‘Very exciting development’: Hyperspectral imaging technique roots out hidden stomach cancers

A new imaging technique based on near-infrared technology can identify potentially cancerous tumors hidden deep under protective layers of muscle tissue.

Japanese researchers paired machine learning with their hyperspectral imaging technique to detect stomach tumors that are typically difficult to observe using standard methods, such as endoscopy. Using this new approach, they were 86% accurate at identifying gastrointestinal stromal tumors in a small group of tissue samples.

"This technique is a bit like x-rays; the idea is that you use electromagnetic radiation that can pass through the body to generate images of structures inside," Hiroshi Takemura, PhD, a biomedical researcher at Tokyo University of Science, said in a statement Tuesday. "The difference is that x-rays are at 0.01-10 nanometers, but near-infrared is at around 800-2500 nm. At that wavelength, near-infrared radiation makes tissues seem transparent in images. And these wavelengths are less harmful to the patient than even visible rays."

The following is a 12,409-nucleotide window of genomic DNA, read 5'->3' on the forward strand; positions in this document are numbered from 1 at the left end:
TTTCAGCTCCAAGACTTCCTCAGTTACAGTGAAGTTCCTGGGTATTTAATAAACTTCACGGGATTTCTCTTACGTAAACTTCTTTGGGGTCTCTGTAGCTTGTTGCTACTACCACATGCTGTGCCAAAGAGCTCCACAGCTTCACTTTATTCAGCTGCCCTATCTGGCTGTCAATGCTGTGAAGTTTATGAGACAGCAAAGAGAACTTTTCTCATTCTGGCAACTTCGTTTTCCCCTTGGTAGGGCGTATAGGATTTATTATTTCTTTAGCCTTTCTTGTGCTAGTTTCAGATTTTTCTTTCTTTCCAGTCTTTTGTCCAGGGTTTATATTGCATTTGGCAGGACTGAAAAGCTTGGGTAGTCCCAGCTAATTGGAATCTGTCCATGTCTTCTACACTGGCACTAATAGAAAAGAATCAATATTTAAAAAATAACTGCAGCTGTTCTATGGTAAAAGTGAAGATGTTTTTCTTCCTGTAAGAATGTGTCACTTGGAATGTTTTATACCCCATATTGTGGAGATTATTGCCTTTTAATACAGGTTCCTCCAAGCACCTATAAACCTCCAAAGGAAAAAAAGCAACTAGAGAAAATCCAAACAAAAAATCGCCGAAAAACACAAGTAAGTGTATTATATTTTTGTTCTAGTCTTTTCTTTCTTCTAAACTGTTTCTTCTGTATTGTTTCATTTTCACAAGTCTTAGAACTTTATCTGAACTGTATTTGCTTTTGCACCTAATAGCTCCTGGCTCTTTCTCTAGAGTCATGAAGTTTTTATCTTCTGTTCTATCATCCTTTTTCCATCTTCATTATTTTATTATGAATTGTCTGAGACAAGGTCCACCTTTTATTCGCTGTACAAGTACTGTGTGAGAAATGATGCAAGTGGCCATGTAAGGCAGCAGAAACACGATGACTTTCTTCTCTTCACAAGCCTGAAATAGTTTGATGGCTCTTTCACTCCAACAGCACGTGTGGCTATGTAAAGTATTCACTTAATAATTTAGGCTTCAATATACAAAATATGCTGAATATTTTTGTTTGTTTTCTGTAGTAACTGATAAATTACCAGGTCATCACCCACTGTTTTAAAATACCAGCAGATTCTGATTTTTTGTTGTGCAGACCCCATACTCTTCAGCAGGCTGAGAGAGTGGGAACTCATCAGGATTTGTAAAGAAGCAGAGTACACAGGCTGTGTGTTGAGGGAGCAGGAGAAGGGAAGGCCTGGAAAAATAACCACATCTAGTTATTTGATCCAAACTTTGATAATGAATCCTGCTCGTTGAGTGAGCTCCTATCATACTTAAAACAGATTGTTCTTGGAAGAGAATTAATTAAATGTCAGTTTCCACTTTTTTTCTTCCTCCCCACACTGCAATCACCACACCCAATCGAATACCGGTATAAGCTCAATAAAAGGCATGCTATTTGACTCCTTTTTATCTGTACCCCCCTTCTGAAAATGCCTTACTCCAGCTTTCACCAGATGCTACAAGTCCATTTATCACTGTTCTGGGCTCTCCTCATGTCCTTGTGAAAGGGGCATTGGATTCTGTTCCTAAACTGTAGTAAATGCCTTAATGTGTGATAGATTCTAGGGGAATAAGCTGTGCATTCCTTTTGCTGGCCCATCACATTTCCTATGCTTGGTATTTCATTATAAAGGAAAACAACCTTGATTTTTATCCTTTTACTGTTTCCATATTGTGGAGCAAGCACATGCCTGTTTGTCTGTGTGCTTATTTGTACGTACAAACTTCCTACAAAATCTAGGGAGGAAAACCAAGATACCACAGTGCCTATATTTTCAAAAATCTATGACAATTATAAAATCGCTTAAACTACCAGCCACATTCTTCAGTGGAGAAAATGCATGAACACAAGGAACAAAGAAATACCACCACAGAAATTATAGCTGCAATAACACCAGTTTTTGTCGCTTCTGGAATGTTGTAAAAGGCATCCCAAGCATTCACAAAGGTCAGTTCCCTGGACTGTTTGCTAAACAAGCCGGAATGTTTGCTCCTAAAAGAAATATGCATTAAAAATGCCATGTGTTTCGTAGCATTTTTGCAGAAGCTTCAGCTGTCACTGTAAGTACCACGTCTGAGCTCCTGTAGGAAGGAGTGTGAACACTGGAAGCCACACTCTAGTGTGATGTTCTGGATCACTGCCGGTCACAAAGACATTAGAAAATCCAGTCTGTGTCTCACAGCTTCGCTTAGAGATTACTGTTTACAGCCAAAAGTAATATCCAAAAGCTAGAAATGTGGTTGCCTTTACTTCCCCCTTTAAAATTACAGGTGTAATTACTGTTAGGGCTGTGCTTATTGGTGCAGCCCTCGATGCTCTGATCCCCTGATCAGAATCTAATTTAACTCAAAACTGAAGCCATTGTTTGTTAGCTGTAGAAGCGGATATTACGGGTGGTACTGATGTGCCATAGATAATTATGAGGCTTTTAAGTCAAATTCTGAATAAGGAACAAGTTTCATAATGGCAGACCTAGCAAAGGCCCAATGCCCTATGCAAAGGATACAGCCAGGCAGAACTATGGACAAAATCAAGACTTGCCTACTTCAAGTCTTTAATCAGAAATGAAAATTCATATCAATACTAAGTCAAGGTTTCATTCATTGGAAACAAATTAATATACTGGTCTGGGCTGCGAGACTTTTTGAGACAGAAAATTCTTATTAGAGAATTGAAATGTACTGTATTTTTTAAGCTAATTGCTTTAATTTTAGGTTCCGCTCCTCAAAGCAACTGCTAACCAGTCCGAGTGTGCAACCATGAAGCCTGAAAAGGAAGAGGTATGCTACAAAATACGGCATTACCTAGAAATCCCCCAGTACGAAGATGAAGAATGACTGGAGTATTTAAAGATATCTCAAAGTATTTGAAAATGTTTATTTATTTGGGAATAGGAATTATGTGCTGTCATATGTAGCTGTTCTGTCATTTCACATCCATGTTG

Takemura and his team performed near-infrared hyperspectral imaging on 12 surgically removed GIST tumors. A pathologist then analyzed the images to establish a border between healthy and tumor tissue. Those images were used to train the group’s machine learning algorithm.

The deep learning tool correctly color-coded tumor sections from non-tumor regions with 86% accuracy, even though 10 of the 12 abnormalities were completely or partly obscured by the innermost layer of stomach tissue.

"This is a very exciting development," Takemura explained. "Being able to accurately, quickly, and non-invasively diagnose different types of submucosal tumors without biopsies, a procedure that requires surgery, is much easier on both the patient and the physicians."

Going forward, the authors said they would like to improve their results using a larger training dataset and other tumor types. They are, however, currently working to perform NIR-HSI imaging on a patient instead of using surgically removed tissue.

Read the full study published in Scientific Reports here.